Our View: Open meeting law needs social media disclaimer

If you've been ignoring your Facebook page for a while, or if you haven't yet taken the plunge into Twitter, you might want to think about dusting off your passwords and reconnecting — with your public officials.

Rep. Duane Quam, a Republican from Byron who also represents part of Rochester, has introduced legislation that attempts to clarify waters that have been muddied by the collision of social media with the state's open meeting laws.

Basically, Quam's bill specifies that as long as your city council members, school board members, county board members and other local elected officials are using forms of social media that are "generally open to public participation," then they can freely communicate with each other, even if a quorum of members are participating. They can't vote during these discussions, nor can an online conversation take place in lieu of a regular meeting. But otherwise, Quam's bill would leave the online doors pretty much wide open for discussions that normally would occur in public meetings.

We're fine with this plan, but we should point out that, if public officials do start having discussions of public interest on Facebook, they might be legally obligated to accept every friend request they receive.



Don't panic on Vikings stadium

Minnesota Legislators and citizens who opposed the use of public funding for the new Vikings stadium in Minneapolis have been having a field day with the news that revenue from electronic pull-tabs isn't coming close to what had been projected.

Yes, this is a problem. A variety of production, licensing and promotional problems have plagued the launch of electronic pull-tabs across the state, and right now, revenue is coming in at roughly 20 percent of what had been projected. By now, we'd been told that 900 sites would be equipped with the devices, but that figure is less than 150, and the state has downgraded its pull-tab revenue forecast through 2016 by $46 million.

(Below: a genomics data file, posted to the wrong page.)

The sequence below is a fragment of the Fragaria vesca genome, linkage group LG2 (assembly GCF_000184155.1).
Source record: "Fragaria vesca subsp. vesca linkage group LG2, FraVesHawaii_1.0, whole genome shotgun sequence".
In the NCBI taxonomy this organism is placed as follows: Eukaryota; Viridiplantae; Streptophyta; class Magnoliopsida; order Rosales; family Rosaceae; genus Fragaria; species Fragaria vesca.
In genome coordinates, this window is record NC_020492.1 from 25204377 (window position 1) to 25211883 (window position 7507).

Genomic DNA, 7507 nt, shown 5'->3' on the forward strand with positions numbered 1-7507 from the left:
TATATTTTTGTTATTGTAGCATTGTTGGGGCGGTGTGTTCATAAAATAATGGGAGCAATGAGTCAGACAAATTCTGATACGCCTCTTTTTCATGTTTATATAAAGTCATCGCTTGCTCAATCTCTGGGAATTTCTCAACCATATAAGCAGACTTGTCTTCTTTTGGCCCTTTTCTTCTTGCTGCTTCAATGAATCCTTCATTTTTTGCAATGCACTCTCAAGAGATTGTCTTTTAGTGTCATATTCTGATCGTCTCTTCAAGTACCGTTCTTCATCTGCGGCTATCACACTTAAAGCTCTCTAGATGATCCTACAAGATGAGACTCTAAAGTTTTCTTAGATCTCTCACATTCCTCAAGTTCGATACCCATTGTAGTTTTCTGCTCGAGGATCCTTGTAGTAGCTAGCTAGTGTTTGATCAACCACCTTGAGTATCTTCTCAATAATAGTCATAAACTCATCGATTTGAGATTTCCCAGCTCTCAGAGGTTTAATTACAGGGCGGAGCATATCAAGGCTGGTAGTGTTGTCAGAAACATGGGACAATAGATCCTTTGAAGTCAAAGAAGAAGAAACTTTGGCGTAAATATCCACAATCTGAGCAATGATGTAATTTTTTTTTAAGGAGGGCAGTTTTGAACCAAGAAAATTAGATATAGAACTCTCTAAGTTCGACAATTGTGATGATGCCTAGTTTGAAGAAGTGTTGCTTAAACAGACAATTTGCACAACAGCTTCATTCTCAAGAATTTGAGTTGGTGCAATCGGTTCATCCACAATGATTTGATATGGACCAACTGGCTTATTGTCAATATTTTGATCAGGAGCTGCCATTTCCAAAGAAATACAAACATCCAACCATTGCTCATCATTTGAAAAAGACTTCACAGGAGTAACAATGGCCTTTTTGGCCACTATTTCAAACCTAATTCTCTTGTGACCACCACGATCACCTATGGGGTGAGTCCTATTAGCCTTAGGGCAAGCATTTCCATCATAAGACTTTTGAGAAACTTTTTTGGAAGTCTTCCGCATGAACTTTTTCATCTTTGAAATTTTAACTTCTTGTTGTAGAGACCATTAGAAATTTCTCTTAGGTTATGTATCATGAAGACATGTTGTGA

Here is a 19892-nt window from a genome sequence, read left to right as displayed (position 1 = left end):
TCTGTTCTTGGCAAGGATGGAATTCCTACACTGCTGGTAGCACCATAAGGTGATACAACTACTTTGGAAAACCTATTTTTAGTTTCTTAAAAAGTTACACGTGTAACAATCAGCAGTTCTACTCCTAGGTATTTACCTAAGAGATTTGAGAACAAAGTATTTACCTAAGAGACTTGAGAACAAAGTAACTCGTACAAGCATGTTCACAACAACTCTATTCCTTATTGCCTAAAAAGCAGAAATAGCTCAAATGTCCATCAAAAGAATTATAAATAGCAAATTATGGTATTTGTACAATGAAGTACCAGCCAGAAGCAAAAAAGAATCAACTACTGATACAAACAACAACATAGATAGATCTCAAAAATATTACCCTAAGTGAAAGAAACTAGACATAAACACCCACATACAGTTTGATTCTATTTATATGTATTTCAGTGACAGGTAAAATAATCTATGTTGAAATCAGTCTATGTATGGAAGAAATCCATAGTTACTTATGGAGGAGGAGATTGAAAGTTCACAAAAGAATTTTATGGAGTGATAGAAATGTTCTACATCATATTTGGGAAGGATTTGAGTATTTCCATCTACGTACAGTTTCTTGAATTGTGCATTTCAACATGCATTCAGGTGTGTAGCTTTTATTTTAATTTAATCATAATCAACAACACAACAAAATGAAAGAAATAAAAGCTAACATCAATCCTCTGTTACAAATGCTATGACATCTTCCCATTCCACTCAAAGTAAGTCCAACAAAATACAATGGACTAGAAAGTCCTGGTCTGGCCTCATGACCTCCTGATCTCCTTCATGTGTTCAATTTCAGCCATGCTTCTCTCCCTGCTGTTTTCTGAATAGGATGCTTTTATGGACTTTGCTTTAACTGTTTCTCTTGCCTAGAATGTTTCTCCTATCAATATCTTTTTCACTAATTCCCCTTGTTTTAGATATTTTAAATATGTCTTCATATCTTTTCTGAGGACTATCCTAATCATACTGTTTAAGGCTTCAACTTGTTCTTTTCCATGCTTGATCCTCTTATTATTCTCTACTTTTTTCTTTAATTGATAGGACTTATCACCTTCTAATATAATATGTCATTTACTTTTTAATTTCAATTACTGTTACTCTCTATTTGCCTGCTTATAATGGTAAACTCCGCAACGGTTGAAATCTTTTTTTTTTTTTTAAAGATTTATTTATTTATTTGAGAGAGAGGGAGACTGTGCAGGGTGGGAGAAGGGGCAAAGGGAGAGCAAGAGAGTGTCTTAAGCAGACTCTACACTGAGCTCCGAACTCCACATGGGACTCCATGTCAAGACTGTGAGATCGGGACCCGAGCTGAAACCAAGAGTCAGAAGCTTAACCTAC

But there are several reasons not to push the panic button (which is what the Legislature would be doing if it re-opened debate on how to pay the state's $338 million share of the new stadium). More sites are offering pull-tabs every day, so the revenue is likely to grow dramatically during the next year. Also, within a month, linked electronic bingo is expected to make its much-anticipated debut in Minnesota, perhaps instantly surpassing pull-tabs with its promise of prizes that could hit six figures — and that revenue also will go toward the stadium.

More important, however, is no money has yet been borrowed by the state for the stadium, so there aren't any bills coming due. With construction slated to begin later than had been expected, the first bonds won't be sold until August.

By then, the funding picture could change dramatically.


Stars aligning for Whalen?


On Friday, the University of Minnesota came under fire after revealing that its embattled women's basketball coach, Pam Borton, has received a two-year contract extension, which means she'll earn at least $485,000 annually for the next three years.

Barring a minor miracle, Borton's squad will miss the NCAA tournament for the fourth straight year, and fan interest has never been lower during her 11-year tenure. Attendance has plummeted to 3,500 per game, and last year, the program posted an operating loss of nearly $2 million.

One can make the case that Borton is still employed based on what happened nine years ago. In her second year at the U, stars Lindsay Whalen and Janel McCarville had fans flocking to Williams Arena during an amazing run to the Final Four.

We'll soon see if that combination still captivates fans, as on Friday the Minnesota Lynx acquired McCarville in a trade, which means she and Whalen will take the court together at Target Center this summer.

We don't know how much basketball McCarville has left in her, but this is a great move by the Lynx. Minnesota sports fans have long memories and a tremendous sense of nostalgia, and they'll turn out in big numbers to see if this once-dynamic duo can recapture some of their former magic.

Meanwhile, don't bet against Whalen becoming the Gophers head coach once her playing days are over. If she wants the job, it should be hers.

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